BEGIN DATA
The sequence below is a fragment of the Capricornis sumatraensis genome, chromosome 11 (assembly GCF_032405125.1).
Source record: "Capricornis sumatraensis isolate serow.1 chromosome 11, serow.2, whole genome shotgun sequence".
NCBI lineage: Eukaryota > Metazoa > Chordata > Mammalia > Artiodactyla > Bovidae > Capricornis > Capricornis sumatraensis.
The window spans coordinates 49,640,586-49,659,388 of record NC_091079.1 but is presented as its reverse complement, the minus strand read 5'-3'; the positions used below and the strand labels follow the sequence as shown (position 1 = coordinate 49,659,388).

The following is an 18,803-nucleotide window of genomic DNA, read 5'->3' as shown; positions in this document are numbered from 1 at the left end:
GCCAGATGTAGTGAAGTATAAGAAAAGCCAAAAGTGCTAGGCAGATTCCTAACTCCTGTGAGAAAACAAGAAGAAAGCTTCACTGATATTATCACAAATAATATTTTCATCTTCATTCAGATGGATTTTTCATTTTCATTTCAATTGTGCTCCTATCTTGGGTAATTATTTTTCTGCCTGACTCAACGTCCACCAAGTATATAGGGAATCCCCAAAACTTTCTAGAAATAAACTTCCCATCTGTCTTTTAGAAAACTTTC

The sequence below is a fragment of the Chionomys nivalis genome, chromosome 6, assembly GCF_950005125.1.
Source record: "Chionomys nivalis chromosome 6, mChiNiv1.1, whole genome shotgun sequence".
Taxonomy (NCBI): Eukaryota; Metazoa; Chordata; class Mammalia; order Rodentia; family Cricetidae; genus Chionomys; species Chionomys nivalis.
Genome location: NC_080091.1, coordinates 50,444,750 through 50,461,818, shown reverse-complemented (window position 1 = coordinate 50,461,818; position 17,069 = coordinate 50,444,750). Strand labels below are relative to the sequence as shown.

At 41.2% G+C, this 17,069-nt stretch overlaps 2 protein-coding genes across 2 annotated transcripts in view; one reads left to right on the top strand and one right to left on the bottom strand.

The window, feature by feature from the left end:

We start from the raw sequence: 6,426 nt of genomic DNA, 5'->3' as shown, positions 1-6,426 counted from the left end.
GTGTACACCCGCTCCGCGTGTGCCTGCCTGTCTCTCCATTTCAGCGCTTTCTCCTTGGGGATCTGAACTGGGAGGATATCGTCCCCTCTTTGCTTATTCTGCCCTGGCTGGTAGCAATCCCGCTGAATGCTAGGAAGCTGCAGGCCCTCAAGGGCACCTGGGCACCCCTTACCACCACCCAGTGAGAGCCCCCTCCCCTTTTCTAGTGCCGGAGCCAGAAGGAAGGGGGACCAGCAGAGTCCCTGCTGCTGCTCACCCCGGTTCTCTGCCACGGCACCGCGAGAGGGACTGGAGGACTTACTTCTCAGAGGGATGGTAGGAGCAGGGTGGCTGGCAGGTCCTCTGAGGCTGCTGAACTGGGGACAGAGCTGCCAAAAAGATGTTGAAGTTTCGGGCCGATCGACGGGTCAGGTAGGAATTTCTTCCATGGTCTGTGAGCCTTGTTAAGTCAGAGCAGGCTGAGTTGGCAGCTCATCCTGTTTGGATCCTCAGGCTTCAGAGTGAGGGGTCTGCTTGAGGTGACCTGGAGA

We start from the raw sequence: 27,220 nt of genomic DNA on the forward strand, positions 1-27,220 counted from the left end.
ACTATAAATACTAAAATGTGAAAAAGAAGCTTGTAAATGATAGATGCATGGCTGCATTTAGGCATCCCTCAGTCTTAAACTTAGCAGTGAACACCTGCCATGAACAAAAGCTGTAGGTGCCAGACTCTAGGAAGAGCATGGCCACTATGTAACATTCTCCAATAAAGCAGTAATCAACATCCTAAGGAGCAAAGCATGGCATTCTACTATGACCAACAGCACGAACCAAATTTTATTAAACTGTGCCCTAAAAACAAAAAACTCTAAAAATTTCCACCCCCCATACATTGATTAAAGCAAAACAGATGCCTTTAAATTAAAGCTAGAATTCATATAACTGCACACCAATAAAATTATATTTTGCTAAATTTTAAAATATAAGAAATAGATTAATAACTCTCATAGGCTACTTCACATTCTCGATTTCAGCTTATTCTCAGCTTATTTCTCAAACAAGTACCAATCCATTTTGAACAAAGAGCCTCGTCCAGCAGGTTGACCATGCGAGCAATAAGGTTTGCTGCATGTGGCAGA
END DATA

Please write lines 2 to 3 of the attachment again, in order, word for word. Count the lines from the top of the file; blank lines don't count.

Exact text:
Source record: "Capricornis sumatraensis isolate serow.1 chromosome 11, serow.2, whole genome shotgun sequence".
NCBI lineage: Eukaryota > Metazoa > Chordata > Mammalia > Artiodactyla > Bovidae > Capricornis > Capricornis sumatraensis.